Apple very well could move into the gaming world, They could get a good deal on Intel i5 or i7 cpu with decent Nvidia GPU that could kick ps4/xbox one but if they wanted too.
This is a fun game of "make a cheap gaming PC that is better than next-gen consoles".
As a reference, the GPU in the PS3 is almost exactly the power of a Radeon 7770, and the Xbox One has a Radeon 7750. Checking NCIX I can find a 7770 for $119.99 (with free shipping!)
The AMD CPU in the next gen console has a lot of cores, but each core is a very slow core. They're better than Intel Atom cores, but not by much. Each core in a Ivy Bridge processor would be "worth" about 4-5 of the AMD cores going into the consoles, so a dual-core Core i3 would be more than enough to slap around the CPUs in the Xbox One and the PS4 in almost any scenario.
The memory in the PS4 is GDDR 5. This means it has very high bandwidth, but is extremely high latency. For certain applications this is good (e.g. video cards), but for more general purpose code this is a very bad thing. This is why high-end PCs don't use GDDR5 for system RAM, and only video cards use it.
But since the next-gen consoles are a unified memory architecture they needed to go with one or the other. So, in the PS4 the CPU took the hit so that the GPU benefits, and in the Xbox One the GPU took the hit so that the CPU benefits.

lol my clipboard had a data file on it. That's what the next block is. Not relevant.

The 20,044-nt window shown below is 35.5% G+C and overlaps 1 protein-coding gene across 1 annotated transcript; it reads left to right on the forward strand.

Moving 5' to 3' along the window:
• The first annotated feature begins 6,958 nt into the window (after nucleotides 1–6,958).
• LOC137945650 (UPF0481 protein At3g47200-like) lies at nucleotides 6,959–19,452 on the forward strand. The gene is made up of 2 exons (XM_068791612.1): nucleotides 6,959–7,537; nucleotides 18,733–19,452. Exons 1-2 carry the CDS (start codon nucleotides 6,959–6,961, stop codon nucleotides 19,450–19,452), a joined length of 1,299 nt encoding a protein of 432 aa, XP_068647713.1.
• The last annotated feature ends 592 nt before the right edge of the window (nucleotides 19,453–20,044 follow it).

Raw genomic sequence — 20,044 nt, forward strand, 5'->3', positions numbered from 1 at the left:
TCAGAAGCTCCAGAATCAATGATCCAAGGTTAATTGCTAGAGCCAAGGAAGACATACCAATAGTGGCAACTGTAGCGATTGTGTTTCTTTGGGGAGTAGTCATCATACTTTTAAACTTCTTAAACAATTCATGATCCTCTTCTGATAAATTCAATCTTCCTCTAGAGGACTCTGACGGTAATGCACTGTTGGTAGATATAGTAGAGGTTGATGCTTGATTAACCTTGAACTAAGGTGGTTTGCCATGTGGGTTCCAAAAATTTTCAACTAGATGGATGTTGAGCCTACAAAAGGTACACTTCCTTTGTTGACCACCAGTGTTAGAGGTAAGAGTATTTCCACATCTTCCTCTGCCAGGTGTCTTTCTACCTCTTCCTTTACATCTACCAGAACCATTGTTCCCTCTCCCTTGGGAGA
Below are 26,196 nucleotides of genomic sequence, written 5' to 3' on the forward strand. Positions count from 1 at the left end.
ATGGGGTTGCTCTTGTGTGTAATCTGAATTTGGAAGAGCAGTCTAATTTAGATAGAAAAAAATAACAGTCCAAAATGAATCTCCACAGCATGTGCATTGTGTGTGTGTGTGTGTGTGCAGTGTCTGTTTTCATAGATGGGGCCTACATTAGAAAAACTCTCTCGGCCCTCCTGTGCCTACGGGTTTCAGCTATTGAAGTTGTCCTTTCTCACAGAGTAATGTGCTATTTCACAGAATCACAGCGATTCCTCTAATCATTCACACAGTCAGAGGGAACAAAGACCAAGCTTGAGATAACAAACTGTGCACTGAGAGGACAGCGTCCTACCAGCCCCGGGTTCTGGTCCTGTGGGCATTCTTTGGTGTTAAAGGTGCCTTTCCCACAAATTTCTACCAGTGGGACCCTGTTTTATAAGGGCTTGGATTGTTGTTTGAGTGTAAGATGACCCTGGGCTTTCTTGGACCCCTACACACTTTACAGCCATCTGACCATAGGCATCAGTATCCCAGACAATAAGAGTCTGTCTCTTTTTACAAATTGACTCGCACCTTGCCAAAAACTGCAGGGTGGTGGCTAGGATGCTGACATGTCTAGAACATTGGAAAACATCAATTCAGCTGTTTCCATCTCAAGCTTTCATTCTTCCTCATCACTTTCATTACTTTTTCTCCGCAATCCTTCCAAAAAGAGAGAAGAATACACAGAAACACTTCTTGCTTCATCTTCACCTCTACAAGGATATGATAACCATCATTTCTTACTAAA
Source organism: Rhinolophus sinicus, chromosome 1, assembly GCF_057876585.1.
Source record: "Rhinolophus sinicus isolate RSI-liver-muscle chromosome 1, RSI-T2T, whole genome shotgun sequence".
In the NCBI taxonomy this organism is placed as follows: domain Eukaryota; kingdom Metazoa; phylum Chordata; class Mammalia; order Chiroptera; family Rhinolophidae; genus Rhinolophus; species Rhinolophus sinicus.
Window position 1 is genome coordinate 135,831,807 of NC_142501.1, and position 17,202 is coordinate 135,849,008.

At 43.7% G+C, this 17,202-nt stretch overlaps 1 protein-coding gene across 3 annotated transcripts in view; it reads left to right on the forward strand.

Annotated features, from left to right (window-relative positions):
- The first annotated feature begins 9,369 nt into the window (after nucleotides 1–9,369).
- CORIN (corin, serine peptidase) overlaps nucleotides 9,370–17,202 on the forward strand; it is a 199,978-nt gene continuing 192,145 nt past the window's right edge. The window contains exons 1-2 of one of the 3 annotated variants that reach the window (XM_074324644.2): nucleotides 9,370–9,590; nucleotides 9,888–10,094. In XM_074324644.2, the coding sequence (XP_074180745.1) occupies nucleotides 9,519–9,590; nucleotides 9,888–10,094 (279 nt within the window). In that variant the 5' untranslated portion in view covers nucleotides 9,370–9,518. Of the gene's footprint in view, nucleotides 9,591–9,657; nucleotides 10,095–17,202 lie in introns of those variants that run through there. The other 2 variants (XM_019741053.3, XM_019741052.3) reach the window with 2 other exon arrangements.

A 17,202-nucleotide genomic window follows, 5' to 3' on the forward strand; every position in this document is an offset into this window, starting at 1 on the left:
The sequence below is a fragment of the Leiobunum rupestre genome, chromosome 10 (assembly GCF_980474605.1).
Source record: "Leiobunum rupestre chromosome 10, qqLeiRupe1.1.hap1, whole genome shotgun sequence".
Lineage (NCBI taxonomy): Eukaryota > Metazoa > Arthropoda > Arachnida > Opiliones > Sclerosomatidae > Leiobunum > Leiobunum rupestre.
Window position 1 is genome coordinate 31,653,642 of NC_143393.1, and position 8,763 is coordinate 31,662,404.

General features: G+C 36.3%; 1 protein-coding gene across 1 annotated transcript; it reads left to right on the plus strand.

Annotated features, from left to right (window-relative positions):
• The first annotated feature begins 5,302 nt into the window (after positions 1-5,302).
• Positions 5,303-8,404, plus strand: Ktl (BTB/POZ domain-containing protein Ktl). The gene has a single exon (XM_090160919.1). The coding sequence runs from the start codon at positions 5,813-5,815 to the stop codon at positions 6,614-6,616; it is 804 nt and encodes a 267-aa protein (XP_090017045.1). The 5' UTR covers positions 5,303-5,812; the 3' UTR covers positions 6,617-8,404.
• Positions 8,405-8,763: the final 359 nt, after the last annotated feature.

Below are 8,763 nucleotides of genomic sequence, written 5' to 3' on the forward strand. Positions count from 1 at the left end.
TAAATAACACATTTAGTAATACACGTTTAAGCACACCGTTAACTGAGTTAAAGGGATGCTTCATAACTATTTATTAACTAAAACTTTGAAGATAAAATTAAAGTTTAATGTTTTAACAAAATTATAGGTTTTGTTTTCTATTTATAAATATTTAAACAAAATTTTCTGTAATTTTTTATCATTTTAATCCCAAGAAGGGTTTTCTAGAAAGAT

I guess this is another way of saying not to worry about not having GDDR5 in your gaming PCs system memory, for almost all the code running on your PC (including games) DDR3 is superior, and the graphics card can have its GDDR5. Best of both worlds.
So, when we do the math we get something like this:
CPU: $130 Intel Core i3-3220
Motherboard: $96 (GA-H77-DS3H)
Memory: $90 (8GB DDR3-1600)
Graphics: $130 GeForce GTX 650 Ti (faster than a Radeon 7770)
Storage: $70 Segate 1TB 7200RPM drive
Case: $60 Corsair Carbide 200R
PSU: $50 Corsair CX430M
~$640 worth of parts. It is faster than either next-gen console, but there it doesn't include any game controllers. Also, the Xbox One has the Kinect, which isn't something we can replicate right now with PC parts. But I would have no reservations putting this up against a PS4.
There isn't a tonne of margin on this gear, so I figure it would cost Apple about $500 to put something like this together. But then they would have to sell it at practically zero margin, which is very un-Apple like.